Fig. 2 - Coptic word segmentation
Source: http://dharchive.org/paper/DH2014/Paper-849.xml

Digital Yoknapatawpha: Interpreting a Palimpsest of Place

Over the course of his career acclaimed author William Faulkner wrote 15 novels and 48 short stories taking place in the fictional county of Yoknapatawpha. DOTTY DYE (Tempe, AZ, USA), JULIE NAPOLIN (New York, NY, USA), ELIZABETH CORNELL (Bronx, NY, USA) and WORTHY MARTIN (Charlotteville, VA, USA) collaborate on building Digital Yoknapatawpha, a critical database, interactive map, timeline, and network visualization that aims to unite the works of William Faulkner. To expand the understanding of the author creation, the layered con-nections between people, places and events (palimpsest of place) are represented using an interactive map and chronological/narrative timelines (see Fig. 3). This study put into a new light the inconsistencies and ambiguities inside Faulkner’s work, allowing the researchers to engage and confront those in original and practical ways.


Fig. 3 - View of Yoknapatawpha interactive map and timelines
Source: http://dharchive.org/paper/DH2014/Paper-890.xml

Those presentations demonstrate the usage of digital tools in the works of scholars that are working with ancient languages, (corpus) linguists, or simply William Faulkner enthusiasts. The digitalization of historical and literary artefacts opens a wealth of new study opportunities, tackling common issues such as scaling, fragmentation and complexity. The underlying data can be examined in various angles offered by different digital modelization choices: markup, annotations and interactive maps in this case.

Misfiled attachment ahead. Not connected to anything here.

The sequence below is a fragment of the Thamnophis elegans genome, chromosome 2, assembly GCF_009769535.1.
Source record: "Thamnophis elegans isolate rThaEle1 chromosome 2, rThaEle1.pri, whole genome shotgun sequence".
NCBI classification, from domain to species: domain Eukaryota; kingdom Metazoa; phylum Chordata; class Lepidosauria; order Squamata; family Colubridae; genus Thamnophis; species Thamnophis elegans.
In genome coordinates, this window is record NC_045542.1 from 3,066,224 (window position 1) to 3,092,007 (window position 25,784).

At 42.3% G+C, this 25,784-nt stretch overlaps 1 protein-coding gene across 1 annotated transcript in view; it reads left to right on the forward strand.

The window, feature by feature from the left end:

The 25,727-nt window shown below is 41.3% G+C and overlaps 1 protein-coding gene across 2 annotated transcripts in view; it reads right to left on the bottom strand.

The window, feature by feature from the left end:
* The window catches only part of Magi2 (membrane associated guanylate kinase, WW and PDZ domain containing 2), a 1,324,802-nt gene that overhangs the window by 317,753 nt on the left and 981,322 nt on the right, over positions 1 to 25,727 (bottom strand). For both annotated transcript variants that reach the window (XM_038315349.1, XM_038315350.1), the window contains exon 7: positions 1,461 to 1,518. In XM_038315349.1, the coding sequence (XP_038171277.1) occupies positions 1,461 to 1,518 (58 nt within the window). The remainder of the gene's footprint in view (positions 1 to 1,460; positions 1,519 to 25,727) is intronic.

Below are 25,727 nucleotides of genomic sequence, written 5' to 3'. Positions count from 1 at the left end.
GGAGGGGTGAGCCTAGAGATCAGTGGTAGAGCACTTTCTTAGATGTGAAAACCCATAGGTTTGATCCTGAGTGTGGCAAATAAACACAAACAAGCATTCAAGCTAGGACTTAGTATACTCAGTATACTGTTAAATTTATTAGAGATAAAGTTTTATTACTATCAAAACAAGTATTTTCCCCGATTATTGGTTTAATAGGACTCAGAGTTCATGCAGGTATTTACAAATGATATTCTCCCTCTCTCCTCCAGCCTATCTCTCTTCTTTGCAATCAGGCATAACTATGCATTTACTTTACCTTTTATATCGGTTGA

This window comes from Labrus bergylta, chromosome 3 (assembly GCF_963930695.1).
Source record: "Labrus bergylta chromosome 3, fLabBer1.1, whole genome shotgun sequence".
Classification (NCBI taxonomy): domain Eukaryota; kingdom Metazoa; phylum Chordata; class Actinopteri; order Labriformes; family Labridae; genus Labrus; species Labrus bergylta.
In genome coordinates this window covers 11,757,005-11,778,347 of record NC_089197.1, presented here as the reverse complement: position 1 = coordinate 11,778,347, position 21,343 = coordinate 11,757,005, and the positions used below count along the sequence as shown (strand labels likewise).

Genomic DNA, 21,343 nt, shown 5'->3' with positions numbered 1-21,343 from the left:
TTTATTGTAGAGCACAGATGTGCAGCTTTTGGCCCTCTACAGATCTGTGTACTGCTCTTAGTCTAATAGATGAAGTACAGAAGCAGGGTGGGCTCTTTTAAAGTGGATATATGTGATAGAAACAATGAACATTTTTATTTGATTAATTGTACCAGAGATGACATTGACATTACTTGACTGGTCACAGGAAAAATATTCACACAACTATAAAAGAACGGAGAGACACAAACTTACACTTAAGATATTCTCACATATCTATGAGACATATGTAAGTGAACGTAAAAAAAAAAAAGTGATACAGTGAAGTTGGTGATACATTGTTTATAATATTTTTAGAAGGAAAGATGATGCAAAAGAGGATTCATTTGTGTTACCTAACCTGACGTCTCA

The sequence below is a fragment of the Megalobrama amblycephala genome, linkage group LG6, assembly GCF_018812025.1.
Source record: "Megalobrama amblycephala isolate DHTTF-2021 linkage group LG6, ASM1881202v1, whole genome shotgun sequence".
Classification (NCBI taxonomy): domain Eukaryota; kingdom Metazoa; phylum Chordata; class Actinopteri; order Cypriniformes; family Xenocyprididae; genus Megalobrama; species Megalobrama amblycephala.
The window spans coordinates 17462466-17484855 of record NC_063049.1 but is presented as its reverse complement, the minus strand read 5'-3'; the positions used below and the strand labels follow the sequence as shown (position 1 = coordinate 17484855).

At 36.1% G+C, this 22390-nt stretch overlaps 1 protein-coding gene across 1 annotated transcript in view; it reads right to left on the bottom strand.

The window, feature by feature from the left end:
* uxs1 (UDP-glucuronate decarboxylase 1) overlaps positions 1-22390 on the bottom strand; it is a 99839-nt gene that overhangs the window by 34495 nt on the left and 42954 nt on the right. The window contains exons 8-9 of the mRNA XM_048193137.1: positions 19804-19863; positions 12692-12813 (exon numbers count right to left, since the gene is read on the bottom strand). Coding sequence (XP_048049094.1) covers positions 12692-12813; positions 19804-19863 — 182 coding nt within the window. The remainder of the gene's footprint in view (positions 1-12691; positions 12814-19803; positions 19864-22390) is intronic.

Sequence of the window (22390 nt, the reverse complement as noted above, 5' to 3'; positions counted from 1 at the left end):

1. see http://monasterium.net/ e.g.
2. see http://www.chartex.org/
3. presentation slides: http://coptic.pacific.edu/dh2014
4. see http://www.perseus.tufts.edu/hopper/ e.g.
5. Coptic is an agglutinative language, morphemes inside a single word can have different languages of origin. This means that normalizing and annotating needs to be done on the morpheme and word levels.


Paper Session 5, 10. Juli 2014
Chair: Susan Schreibmann

Exploring a model for the semantics of Medieval Legal Charters
Bradley, John; Rio, Alice; Hammond, Matthew; Broun, Dauvit
Link to paper: http://dharchive.org/paper/DH2014/Paper-847.xml

Digitizing the Dead and Dismembered: DH Technologies for the Study of Coptic Texts


Schroeder, Caroline T.; Zeldes, Amir
Link to paper: http://dharchive.org/paper/DH2014/Paper-849.xml

Digital Yoknapatawpha: Interpreting a Palimpsest of Place
Dye, Dotty J.; Napolin, Julie Beth; Cornell, Elizabeth; Martin, Worthy
Link to paper: http://dharchive.org/paper/DH2014/Paper-890.xml

Event: 
Digital Humanities Conference 2014
Organised by: 
Alliance of Digital Humanities Organizations
Event Date: 
07.07.2014 to 11.07.2014
Place: 
Lausanne
Report type: 
Conference